By Paul Black
PEORIA – When two dozen tornadoes blazed a trail of destruction across Illinois last Nov. 17, no one could imagine the enormity of the challenge and the way in which pastors and laity in the Illinois Great Rivers Conference would respond.
Conference Lay Leader Ken Miller yielded his time to allowing others caught in the storm to tell their stories and how the United Methodist presence has been present in all parts of the conference.
Mandy Mattingly, who attends Washington Crossroads UMC, shared via video how she was getting ready for worship when she and her daughters were taken to a safe area of Crossroads UMC to ride out the storm.
“We never realized how much damage there was, because we were protected,” Mattingly said. “And although my husband was still at home and getting ready to come to church, God protected him as well.”
Mattingly said the experience was life changing. “When I come into the church now, there is a sense of calm that comes over me and I don’t want to leave,” she said. “Even as we rebuild, there’s something about knowing the church is there for me.”
Judi Hauck of Washington Evangelical UMC told of how her church became a strategic partner in the aftermath of the EF4 tornado. The church served as a Red Cross shelter feeding site with the church’s women providing hundreds of meals throughout the first week after the tornado. The church also heard from churches throughout the United States and the United Methodist connection was present.
The Illinois Great Rivers Conference was able to provide $18,500 in funds for Hope Swings in Washington to purchase materials for the construction of 100 swing sets this summer by youth mission teams.
Lisa Wiedman, pastor of Gifford UMC, spoke about the aftermath of the EF-2 tornado that struck the community. In all, 80 homes were destroyed in Gifford with another 15 in the outlying areas. A total of 150 homes were damaged.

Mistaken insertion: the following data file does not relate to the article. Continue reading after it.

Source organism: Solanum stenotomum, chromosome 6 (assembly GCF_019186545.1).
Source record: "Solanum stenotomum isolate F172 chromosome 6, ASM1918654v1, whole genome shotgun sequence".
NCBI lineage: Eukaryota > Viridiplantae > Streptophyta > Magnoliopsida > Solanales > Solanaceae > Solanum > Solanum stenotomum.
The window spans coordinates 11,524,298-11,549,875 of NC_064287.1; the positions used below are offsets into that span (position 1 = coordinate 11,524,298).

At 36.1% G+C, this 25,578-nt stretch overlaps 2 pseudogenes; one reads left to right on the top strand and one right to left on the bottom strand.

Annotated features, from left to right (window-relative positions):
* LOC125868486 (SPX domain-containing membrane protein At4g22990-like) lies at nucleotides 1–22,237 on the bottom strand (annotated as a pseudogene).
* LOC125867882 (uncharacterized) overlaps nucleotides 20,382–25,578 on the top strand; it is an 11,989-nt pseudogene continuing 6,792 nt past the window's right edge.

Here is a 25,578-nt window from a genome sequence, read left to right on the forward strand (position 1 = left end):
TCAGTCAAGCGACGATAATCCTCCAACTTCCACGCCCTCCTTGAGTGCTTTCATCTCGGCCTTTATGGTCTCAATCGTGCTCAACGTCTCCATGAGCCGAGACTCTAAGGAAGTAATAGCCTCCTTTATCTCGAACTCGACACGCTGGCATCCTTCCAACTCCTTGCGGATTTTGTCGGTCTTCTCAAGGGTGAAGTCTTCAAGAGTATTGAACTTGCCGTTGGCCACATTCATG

Wiedman said the community is in recovery due to “an outpouring of love and gifts.”
The Illinois Great Rivers Conference is funding a summer camp, Camp Noah, for the children of the community. The camp will be held in two weeks.
Mark Souders, a lay member from Metropolis First UMC, told of the tornado that struck his hometown – a small river community across the Ohio River from Paducah, Ky.
Reconstruction has begun in Brookport and the IGRC Disaster Fund has provided $50,000 to assist the community in building the foundations of the reconstructed homes. In all three deaths were reported in Brookport, including one in nearby Unionville. Although the United Methodist Church closed in 2008, Metropolis First UMC has served as a contact point for teams going into Brookport.
The fourth site – Diamond and Coal City area – were assisted by the Coal City UMC, which had a cadre of badged early responders which took the lead in cleanup and recovery. Bolstered by volunteers from the Northern Illinois Conference, the community has come through the disaster and is into long-term r